March 9, 2010
I grew up eating rice. But can’t do that anymore because of all the carbs. So what’s an aging, figure-conscious Chinatown girl to do? Think quinoa!
To be honest, quinoa — which is pronounced KEEN-wah — doesn’t taste anything like rice. But since it’s low-carb, high protein, gluten-free and reasonably priced, I wanted to love it — even though the texture is too pebbly for me.
After fooling around in my kitchen, I’ve figured out how to cook this great food item in a way that comes closer to approaching the mouth feel of rice. I’m sharing it here, along with a few other fast ‘n’ easy ideas too.
Quinoa (pronounced KEEN-wah) is mistakenly called a grain because that’s what it looks like. But it’s really a seed. Cooking plumps it to a nice translucence with an opaque, curly edge. There are three main types of quinoa, in three different colors, flavors and textures. The basic beige is most common and the blandest of the bland. Red quinoa is also delicious. All the quinoas mix well with other ingredients.
Black quinoa is interesting too. Both the read and black versions offer more crunch and a nuttier taste. They also need to cook a bit longer. Mixing up the colors can be tasty and fun too.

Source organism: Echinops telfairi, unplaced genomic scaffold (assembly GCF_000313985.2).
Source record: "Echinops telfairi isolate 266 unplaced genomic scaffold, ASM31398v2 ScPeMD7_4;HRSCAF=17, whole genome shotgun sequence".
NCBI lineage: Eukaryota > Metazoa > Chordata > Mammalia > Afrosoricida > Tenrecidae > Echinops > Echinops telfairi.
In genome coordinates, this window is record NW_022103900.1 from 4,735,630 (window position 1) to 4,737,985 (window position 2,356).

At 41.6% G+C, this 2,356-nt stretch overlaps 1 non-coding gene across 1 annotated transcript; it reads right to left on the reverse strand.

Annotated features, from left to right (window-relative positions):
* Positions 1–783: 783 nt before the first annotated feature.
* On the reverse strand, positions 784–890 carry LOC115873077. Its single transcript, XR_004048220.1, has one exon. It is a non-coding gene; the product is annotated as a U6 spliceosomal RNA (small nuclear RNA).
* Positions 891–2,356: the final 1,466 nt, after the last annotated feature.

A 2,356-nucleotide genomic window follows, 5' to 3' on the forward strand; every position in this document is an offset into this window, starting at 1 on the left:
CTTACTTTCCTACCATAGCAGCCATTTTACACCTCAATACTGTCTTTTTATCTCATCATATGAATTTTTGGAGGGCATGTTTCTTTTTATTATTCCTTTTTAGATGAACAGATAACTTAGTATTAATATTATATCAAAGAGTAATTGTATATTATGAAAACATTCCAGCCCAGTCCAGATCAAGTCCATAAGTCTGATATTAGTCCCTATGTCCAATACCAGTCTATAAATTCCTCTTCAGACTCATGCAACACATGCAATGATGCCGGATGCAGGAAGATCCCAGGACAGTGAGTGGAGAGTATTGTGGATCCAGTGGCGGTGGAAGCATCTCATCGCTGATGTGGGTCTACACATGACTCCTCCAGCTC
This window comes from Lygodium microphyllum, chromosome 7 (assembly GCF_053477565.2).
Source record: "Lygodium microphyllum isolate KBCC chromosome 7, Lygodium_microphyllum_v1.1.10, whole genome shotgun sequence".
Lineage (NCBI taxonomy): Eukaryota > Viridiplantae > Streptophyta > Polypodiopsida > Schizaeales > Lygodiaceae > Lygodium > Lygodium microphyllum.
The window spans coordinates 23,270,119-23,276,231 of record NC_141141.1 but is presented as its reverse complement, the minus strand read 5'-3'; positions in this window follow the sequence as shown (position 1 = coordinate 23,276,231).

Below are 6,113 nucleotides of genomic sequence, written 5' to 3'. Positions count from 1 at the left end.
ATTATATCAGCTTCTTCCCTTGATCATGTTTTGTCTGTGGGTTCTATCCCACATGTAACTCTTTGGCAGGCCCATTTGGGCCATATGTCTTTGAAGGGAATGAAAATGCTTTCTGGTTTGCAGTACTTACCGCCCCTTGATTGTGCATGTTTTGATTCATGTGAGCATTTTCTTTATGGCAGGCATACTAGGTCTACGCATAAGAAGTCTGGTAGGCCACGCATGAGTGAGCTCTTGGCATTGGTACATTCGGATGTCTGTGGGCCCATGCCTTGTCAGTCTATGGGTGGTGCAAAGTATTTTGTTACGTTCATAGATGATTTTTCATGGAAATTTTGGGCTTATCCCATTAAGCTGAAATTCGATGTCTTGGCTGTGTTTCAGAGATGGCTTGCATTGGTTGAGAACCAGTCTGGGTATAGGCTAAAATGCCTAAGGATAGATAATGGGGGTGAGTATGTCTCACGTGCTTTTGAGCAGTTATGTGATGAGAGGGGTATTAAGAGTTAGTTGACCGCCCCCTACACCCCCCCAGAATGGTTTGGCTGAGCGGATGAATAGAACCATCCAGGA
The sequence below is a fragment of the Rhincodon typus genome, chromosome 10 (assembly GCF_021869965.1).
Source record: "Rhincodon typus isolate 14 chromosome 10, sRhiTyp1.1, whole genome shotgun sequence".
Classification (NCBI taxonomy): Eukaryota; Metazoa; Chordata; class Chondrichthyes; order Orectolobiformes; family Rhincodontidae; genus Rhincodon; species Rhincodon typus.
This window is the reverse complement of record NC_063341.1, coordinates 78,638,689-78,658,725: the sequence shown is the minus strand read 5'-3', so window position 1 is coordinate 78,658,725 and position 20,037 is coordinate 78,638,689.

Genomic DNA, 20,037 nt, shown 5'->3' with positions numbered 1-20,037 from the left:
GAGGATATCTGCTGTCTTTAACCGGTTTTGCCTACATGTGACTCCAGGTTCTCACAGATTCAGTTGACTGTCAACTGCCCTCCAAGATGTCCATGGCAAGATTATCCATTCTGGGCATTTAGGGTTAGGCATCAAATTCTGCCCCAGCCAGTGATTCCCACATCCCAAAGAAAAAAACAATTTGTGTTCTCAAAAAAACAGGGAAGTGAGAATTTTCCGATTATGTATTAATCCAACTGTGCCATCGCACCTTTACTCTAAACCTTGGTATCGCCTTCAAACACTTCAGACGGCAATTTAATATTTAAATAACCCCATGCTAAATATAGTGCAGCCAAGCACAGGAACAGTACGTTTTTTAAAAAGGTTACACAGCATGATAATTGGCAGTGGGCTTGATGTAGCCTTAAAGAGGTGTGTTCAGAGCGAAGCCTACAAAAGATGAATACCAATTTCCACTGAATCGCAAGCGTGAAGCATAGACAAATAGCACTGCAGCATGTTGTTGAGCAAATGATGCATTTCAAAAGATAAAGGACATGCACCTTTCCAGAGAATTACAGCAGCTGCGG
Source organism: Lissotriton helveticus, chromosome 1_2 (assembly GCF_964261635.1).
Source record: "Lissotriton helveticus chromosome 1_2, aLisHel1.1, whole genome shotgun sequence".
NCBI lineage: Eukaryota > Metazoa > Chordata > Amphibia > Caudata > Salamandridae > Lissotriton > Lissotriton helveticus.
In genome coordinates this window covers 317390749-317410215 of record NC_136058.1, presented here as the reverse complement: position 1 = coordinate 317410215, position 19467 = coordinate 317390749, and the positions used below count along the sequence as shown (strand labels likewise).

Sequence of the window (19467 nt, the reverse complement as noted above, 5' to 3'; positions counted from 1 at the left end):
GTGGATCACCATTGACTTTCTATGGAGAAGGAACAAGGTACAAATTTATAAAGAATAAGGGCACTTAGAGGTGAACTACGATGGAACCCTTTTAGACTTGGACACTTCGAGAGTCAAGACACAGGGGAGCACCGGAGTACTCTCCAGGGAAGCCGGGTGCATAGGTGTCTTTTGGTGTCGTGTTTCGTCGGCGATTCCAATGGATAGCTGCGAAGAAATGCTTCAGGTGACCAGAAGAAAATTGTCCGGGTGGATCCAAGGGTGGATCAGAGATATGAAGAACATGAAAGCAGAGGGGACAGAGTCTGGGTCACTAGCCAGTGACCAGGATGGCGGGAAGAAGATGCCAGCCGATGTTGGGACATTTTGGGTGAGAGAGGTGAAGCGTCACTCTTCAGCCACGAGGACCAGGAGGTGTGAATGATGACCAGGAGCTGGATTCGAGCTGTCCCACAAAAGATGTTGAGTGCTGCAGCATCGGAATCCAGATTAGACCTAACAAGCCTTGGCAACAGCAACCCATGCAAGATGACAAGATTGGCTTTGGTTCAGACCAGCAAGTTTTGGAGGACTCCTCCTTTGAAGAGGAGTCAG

There’s an urban legend making the rounds about how quinoa needs to be soaked overnight to get rid of any potential bitter aftertaste. Not true! I have never soaked quinoa and it works fine. Another thing…the directions on the box always say to wash before cooking. But I never do. It’s not gritty. Just throw it in the pot!
There are cooking directions on quinoa boxes. What follows is my own, made-up recipe for creating a more rice-like texture.
— Add all ingredients to a small pot. Turn flame high to reach full boil. Takes a few minutes.
— Once the water’s bubbling like mad, turn the flame down and cover. But leave the lid open just a crack so that steam can escape.
— Give the quinoa mix about 4 to 7 minutes to absorb the water. It will stop looking like soup and more like mush.
— Now firmly cap the lid closed. Cook on low flame for about 5 minutes.
— Do not open lid. Just turn off flame and let pot sit on stove for another 5 minutes — or until you’re ready to serve. The quinoa will keep cooking nicely in its own heat. I promise you, this is the softest, most tender quinoa you’ve ever had.
You can use quinoa the way you’d use rice. You can also use it to make salads. Add a cup or two to soup. The possibilities go on and on. Fussy recipes bore me so what I’m presenting here is very simple. If you come up with new ideas, please do share!
— Quinoa straight up: serve straight out of the pot as a side dish to a main meat or vegetable.
— Sesame quinoa: add 1 Tablespoon (or more) sesame seeds and a dash of roasted sesame oil to a 1 cup cooked serving of quinoa.
— Quinoa salad: toss with beans, diced cooked carrots, diced celery, nuts, anything!
— Lentil quinoa soup, vegetable quinoa soup: add a cup or two to any soup you’re making. Turns it into an instant meal.